I mean, this whole thread is full of "it works when you use it right" but your its-so-easy example is clearly not in line with the RAW.

 

And don't throw some quasi-clever "point of view" crap as a response, that's just tired now.

Edited by LethalDose

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Even if  a GM allowed for *passive* gain of morality, I still don't see that as some big negative. It is not like a characters "gains' much by it. He is not going to gain any benefit to activating powers or any ability that puts him above other characters. So where is the negative impact?

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Even if  a GM allowed for *passive* gain of morality, I still don't see that as some big negative. It is not like a characters "gains' much by it. He is not going to gain any benefit to activating powers or any ability that puts him above other characters. So where is the negative impact?

 

Dude, I've already addressed everything you just said in this thread:

 

Paragon Benefits

 

I acknowledge that the mechanical benefit of being a light-side paragon is minor, only 1-2 strain points really.  However, if you think that's all that matters about morality, e.g. there is no non-mechanical benefit of high morality, then you're not getting the point of this being a narrative system.  High morality means you're playing a light-side character, which is pretty central to narratives of many, many PCs.

 

 

You're response is akin to saying "it's never important to play a light-side character".

Edited by LethalDose

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Certain point of view is right. Certain point of view. Certain point of view. Everybody has their certain point of view.

 

 

Can we all agree to disagree and lock this thread to prevent another drawn out, ten million page debate on morality? I swear, Force and Destiny is such a trigger subject.

So you want to curtail my ability to have a constructive discussion because of your inability to step away from a thread that's obviously upsetting to you?

 

How very considerate :rolleyes:

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Morality isn't really the right way to represent the Jedi. It's not good vs evil.

 

Jedi are meant to focus on peace and harmony, while the sith are chaotic and passionate. It's not that the Jedi are all goody goody - the Jedi council initially rejected Anakin as a student because he was too unfocused and too prone to negative emotion.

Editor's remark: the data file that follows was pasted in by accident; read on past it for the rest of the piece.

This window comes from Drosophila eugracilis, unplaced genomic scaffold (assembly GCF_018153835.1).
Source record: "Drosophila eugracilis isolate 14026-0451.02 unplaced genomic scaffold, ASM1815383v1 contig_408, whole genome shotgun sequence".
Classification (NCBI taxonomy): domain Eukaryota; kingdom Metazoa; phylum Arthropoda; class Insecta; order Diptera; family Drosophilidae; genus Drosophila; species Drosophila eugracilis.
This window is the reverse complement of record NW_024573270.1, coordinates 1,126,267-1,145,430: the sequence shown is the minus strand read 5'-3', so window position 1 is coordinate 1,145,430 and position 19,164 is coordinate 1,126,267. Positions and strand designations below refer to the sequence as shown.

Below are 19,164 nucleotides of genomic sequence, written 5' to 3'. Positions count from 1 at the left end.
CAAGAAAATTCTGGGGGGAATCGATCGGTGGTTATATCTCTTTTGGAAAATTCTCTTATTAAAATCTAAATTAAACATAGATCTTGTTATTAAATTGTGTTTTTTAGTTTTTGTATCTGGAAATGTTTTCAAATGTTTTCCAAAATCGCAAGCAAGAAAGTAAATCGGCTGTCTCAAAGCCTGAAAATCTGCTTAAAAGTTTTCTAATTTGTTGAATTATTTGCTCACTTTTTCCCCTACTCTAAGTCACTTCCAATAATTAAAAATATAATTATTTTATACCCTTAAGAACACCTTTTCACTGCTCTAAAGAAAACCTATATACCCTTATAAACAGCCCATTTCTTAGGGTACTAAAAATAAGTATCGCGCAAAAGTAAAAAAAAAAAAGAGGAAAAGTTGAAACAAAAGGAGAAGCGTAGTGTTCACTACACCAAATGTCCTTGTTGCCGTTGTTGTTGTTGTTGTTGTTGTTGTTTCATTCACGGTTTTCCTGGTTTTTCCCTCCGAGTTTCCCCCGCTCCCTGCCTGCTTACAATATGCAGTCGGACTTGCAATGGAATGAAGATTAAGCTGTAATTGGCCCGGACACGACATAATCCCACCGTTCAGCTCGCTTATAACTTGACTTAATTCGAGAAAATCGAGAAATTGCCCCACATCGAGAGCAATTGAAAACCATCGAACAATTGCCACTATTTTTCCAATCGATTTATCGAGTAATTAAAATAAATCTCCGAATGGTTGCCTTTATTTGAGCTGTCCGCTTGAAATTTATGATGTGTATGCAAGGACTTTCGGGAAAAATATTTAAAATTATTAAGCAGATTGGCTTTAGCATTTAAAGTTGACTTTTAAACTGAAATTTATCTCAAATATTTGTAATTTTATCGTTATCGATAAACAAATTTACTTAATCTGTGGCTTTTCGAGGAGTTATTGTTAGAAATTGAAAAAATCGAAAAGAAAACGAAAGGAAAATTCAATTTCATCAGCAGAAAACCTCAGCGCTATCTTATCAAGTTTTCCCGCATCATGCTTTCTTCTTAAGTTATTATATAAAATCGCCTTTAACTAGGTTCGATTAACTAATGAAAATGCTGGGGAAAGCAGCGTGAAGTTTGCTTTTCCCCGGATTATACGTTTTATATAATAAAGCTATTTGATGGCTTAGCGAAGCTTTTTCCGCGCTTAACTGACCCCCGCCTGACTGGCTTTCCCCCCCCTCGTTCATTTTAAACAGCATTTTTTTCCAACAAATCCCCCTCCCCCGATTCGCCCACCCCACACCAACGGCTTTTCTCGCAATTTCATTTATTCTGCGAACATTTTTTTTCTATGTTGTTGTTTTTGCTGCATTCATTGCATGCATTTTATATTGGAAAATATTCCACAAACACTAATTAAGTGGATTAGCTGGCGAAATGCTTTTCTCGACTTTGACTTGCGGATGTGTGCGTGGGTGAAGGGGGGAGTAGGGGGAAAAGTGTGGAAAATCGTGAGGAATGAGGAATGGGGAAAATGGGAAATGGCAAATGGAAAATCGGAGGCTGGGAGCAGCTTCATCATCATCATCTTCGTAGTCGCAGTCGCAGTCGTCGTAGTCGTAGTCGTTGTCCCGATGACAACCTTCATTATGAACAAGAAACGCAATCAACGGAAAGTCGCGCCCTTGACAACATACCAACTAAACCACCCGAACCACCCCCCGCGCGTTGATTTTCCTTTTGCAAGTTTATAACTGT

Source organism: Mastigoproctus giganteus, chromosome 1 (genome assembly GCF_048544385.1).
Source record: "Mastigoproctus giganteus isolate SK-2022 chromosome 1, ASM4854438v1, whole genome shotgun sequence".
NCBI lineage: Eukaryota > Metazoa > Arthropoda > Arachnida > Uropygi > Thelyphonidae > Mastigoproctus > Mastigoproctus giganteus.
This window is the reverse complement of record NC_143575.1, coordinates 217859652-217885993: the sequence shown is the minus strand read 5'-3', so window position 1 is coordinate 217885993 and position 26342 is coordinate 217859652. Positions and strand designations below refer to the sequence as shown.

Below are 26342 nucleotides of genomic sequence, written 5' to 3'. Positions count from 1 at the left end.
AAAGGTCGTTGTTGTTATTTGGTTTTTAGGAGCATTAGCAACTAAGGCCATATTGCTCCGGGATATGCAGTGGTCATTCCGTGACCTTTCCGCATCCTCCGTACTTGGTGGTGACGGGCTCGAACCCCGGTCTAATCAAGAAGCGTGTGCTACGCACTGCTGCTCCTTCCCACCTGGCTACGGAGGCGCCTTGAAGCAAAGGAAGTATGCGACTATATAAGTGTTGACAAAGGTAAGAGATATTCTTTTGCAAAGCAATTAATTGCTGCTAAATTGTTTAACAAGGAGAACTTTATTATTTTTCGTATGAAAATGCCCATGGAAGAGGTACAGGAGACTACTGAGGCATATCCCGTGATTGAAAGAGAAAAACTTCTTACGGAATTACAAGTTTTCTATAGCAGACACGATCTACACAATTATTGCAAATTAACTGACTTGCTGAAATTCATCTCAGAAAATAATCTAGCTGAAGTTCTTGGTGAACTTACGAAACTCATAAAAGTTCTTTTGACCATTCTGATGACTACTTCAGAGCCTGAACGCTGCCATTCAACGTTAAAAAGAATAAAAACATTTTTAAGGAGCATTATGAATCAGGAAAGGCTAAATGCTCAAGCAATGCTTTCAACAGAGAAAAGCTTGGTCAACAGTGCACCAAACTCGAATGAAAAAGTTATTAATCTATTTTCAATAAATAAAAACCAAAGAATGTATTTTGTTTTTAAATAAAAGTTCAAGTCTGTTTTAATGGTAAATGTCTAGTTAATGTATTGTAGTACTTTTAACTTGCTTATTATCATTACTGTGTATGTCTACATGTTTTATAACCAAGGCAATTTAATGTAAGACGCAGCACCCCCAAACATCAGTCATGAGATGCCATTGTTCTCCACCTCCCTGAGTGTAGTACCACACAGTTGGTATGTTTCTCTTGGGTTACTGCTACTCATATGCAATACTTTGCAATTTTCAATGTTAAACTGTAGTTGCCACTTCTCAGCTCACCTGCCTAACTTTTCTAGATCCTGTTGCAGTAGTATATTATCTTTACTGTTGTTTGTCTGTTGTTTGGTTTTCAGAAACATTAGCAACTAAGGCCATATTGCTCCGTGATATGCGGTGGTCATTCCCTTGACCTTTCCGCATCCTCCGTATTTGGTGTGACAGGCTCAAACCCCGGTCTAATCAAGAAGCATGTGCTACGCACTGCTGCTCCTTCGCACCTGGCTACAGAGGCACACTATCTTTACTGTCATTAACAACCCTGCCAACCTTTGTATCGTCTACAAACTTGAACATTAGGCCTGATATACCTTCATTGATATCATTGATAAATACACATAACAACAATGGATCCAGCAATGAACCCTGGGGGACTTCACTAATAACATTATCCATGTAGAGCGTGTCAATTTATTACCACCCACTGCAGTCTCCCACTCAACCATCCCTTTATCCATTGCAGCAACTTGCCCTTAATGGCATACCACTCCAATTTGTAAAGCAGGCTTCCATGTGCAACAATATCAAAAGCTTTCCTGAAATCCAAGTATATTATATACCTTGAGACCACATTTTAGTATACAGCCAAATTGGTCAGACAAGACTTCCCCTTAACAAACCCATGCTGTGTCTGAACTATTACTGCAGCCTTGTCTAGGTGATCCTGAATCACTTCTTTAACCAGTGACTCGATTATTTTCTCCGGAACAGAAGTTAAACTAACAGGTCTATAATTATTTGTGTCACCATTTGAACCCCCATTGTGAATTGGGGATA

Or... you know.. not.

 

Leaping%20point%20of%20view.jpg

 

Not what?

 

Did you not watch the film? Qui Gonn takes him before the council, they examine him and say 'no, the boy will not be trained'.

 

What does point of view have to do with it? That's what happened in the film. Sorry you don't like that.

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The system isn't presented as optional, one aspect is.

Since you can choose to use Obligation or Duty instead, it entirely is. That said, if running F&D and you don't have access to the other cores, then a GM shouldn't have any issues focussing sessions around Morality, the main game mechanic. Also it's easy enough to take enough information off of the forums themselves to use the basics of Obligation or Duty if wanted.

 

It's like running Vampire: The Requim and worried that your player's characters will only gain humanity because the player's choose to have their character's just sit there and mope about being vampires and GM only let's them feed off bunnies and other furry woodland creatures.

 

But Revanchist7 is right, that's a whole new topic altogether.

 

That you'd need the other games to use those other systems kinda defeats your own argument there!

 

Aside from the fact the rule is not presented as an option. I'm not sure how much more clear it needs to be. You may choose to ignore the rules and nooone has said you don't have that right, but we are not discussing this on the basis of the rules as written.

 

Anything else is just straw manning.

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So even if this perceived issue is an actual problem, how does it negatively impact the game?

You are overthinking it. You do not have to come up with a separate thing for every character.  You just should be coming up with challenging situations. And yes Force and Destiny wants you to up your game as a GM. 

 

Do you realise how patronising that sounds?

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Even if  a GM allowed for *passive* gain of morality, I still don't see that as some big negative. It is not like a characters "gains' much by it. He is not going to gain any benefit to activating powers or any ability that puts him above other characters. So where is the negative impact?

 

According to the rules Conflict is only removed if you roll lower at the end of the session, though even that isn't 100% clear. The book says you reduce your Conflict by an amount rolled.

 

If you roll above your Conflict, your Conflict isn't reduced but you gain morality equal to the difference between your roll and your Conflict. It may be that you always remove Conflict either way, but that isn't clear.

 

THis means that you can become more moral as a result of certain actions even though you are still conflicted by them. However if you do more severe actions they will be diminished over time, sooner or later.

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Even if  a GM allowed for *passive* gain of morality, I still don't see that as some big negative. It is not like a characters "gains' much by it. He is not going to gain any benefit to activating powers or any ability that puts him above other characters. So where is the negative impact?

 

Dude, I've already addressed everything you just said in this thread:

 

Paragon Benefits